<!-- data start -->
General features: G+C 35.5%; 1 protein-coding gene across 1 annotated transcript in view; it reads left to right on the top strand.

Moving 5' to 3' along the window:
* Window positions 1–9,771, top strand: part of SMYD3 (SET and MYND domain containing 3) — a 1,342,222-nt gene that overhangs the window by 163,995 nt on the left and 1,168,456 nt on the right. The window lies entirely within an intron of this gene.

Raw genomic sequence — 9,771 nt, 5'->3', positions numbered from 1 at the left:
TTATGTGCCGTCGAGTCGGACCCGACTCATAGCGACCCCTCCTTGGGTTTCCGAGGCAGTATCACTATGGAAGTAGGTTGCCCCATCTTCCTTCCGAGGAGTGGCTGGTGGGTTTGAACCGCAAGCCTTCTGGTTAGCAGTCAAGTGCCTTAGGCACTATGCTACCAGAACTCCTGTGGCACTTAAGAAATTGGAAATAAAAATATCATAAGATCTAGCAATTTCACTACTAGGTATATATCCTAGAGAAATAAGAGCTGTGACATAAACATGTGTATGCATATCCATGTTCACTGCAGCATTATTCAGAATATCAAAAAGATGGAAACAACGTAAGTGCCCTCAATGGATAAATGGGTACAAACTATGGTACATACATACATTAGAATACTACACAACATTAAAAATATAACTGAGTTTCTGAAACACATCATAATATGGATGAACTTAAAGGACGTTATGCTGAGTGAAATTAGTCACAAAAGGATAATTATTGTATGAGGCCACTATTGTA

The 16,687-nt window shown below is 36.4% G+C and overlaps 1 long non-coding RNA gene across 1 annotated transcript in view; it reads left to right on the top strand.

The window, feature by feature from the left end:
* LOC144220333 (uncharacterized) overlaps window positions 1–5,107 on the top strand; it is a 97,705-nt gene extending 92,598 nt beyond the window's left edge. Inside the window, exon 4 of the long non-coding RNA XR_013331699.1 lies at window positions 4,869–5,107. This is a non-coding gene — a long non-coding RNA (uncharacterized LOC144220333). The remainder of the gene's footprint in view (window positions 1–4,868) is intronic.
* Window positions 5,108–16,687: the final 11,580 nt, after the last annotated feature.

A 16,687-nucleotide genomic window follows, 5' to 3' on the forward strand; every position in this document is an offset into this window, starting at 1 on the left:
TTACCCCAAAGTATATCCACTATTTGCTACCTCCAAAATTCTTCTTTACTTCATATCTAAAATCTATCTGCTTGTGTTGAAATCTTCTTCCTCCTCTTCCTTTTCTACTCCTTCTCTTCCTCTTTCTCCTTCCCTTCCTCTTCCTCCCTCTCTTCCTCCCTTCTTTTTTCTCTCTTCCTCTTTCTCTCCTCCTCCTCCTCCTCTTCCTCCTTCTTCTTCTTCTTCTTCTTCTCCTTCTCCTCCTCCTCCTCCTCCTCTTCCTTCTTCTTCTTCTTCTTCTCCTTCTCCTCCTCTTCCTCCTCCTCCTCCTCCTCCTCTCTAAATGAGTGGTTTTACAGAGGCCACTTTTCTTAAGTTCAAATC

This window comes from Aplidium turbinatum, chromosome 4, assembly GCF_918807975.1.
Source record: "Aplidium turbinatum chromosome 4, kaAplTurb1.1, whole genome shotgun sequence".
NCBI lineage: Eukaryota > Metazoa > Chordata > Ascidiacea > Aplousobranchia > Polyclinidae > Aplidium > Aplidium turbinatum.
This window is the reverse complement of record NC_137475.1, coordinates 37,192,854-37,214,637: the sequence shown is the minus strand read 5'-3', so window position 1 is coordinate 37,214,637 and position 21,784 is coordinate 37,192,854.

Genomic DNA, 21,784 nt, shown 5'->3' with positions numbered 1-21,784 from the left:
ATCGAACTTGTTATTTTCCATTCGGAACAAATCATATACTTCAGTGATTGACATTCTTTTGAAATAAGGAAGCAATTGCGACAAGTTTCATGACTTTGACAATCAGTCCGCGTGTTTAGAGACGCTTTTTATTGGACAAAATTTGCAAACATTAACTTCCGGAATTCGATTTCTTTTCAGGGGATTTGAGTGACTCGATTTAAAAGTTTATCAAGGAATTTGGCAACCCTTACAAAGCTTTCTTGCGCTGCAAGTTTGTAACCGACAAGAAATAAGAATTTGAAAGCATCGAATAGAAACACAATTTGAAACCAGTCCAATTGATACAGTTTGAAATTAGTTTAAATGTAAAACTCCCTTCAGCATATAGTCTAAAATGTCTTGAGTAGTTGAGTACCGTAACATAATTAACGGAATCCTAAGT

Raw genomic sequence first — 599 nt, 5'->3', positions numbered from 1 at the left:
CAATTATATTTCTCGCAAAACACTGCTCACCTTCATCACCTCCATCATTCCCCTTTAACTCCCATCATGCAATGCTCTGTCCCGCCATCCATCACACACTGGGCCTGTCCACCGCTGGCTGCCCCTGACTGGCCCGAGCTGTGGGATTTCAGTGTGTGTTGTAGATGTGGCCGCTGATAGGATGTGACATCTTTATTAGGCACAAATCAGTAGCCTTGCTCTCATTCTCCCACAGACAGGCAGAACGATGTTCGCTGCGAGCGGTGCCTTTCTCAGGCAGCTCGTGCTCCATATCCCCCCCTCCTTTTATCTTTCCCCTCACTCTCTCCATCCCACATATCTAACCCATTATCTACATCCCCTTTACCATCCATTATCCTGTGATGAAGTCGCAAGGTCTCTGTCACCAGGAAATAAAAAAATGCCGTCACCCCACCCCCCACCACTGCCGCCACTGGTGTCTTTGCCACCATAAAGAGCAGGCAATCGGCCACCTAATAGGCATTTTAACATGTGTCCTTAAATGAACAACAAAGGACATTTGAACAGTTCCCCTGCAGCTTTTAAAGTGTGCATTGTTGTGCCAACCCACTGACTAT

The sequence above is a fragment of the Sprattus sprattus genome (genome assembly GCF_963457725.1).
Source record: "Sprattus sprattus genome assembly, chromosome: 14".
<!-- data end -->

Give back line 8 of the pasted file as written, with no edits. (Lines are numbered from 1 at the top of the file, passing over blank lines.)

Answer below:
* LOC144220333 (uncharacterized) overlaps window positions 1–5,107 on the top strand; it is a 97,705-nt gene extending 92,598 nt beyond the window's left edge. Inside the window, exon 4 of the long non-coding RNA XR_013331699.1 lies at window positions 4,869–5,107. This is a non-coding gene — a long non-coding RNA (uncharacterized LOC144220333). The remainder of the gene's footprint in view (window positions 1–4,868) is intronic.